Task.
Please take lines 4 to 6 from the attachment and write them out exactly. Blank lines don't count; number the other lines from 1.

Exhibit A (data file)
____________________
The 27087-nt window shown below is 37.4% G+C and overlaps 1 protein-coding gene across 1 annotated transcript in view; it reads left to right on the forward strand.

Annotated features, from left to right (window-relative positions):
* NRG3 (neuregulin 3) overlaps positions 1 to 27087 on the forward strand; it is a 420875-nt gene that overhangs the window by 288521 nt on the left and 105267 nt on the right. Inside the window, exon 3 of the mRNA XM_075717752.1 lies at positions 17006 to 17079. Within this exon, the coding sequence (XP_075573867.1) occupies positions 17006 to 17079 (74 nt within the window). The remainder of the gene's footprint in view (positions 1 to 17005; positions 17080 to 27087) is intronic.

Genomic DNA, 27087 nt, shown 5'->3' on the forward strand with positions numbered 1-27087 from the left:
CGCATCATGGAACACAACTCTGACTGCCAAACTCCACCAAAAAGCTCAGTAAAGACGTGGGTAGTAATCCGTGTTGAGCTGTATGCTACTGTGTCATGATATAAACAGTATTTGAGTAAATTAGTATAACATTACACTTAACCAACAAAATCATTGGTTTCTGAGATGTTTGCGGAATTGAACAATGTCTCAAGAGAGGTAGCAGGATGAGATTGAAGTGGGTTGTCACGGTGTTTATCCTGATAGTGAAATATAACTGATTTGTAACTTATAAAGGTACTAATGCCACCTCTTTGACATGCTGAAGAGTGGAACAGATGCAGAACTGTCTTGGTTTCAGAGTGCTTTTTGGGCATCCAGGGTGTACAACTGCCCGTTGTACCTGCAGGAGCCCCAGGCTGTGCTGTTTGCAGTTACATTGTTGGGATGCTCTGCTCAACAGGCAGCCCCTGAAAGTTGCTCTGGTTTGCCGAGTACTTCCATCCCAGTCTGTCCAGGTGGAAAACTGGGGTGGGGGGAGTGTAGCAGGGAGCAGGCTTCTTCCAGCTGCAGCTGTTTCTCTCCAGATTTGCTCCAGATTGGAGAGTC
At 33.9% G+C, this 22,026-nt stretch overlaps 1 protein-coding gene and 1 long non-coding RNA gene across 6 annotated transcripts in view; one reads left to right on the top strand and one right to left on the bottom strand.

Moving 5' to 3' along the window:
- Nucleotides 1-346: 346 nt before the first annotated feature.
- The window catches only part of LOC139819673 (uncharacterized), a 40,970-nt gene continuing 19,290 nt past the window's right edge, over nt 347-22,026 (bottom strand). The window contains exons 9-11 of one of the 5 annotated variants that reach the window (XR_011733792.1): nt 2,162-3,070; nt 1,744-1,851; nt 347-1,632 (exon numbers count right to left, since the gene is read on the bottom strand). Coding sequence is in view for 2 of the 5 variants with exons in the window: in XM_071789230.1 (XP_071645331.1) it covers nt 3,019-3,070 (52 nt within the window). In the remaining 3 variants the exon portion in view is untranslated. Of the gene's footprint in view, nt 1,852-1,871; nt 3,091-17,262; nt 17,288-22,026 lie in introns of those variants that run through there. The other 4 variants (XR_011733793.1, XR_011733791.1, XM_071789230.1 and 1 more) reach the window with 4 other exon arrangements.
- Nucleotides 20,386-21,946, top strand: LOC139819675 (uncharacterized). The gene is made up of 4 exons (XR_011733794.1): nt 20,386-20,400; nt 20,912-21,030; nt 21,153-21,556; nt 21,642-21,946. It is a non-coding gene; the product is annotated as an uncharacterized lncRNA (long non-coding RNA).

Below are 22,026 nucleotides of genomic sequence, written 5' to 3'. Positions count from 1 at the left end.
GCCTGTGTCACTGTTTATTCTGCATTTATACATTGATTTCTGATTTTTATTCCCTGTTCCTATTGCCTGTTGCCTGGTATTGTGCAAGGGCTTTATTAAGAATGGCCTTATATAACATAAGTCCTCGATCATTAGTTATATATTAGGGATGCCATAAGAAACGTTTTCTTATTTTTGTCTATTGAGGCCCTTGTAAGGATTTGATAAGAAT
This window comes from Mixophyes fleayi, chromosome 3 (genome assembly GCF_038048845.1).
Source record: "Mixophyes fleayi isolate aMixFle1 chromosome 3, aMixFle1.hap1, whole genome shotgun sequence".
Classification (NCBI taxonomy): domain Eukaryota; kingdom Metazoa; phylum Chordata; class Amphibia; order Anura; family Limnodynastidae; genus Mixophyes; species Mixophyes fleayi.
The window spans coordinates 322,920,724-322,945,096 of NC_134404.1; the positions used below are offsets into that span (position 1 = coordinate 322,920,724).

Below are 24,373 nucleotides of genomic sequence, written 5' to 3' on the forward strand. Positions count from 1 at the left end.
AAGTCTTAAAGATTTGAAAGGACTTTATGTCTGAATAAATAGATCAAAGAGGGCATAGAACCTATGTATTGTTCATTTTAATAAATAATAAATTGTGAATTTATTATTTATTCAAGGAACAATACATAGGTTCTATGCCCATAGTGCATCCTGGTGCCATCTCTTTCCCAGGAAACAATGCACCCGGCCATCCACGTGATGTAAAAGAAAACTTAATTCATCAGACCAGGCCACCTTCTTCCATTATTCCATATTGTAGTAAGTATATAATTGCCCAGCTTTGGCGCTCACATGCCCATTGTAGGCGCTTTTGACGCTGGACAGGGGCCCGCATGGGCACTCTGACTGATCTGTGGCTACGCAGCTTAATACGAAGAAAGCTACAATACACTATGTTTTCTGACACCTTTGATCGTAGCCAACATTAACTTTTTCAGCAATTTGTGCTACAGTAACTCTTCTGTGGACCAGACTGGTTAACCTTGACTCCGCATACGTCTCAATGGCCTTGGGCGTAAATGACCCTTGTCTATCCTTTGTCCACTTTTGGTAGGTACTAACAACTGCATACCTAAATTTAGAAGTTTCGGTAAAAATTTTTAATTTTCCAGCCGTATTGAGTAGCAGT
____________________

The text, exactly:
Genomic DNA, 27087 nt, shown 5'->3' on the forward strand with positions numbered 1-27087 from the left:
CGCATCATGGAACACAACTCTGACTGCCAAACTCCACCAAAAAGCTCAGTAAAGACGTGGGTAGTAATCCGTGTTGAGCTGTATGCTACTGTGTCATGATATAAACAGTATTTGAGTAAATTAGTATAACATTACACTTAACCAACAAAATCATTGGTTTCTGAGATGTTTGCGGAATTGAACAATGTCTCAAGAGAGGTAGCAGGATGAGATTGAAGTGGGTTGTCACGGTGTTTATCCTGATAGTGAAATATAACTGATTTGTAACTTATAAAGGTACTAATGCCACCTCTTTGACATGCTGAAGAGTGGAACAGATGCAGAACTGTCTTGGTTTCAGAGTGCTTTTTGGGCATCCAGGGTGTACAACTGCCCGTTGTACCTGCAGGAGCCCCAGGCTGTGCTGTTTGCAGTTACATTGTTGGGATGCTCTGCTCAACAGGCAGCCCCTGAAAGTTGCTCTGGTTTGCCGAGTACTTCCATCCCAGTCTGTCCAGGTGGAAAACTGGGGTGGGGGGAGTGTAGCAGGGAGCAGGCTTCTTCCAGCTGCAGCTGTTTCTCTCCAGATTTGCTCCAGATTGGAGAGTC
At 33.9% G+C, this 22,026-nt stretch overlaps 1 protein-coding gene and 1 long non-coding RNA gene across 6 annotated transcripts in view; one reads left to right on the top strand and one right to left on the bottom strand.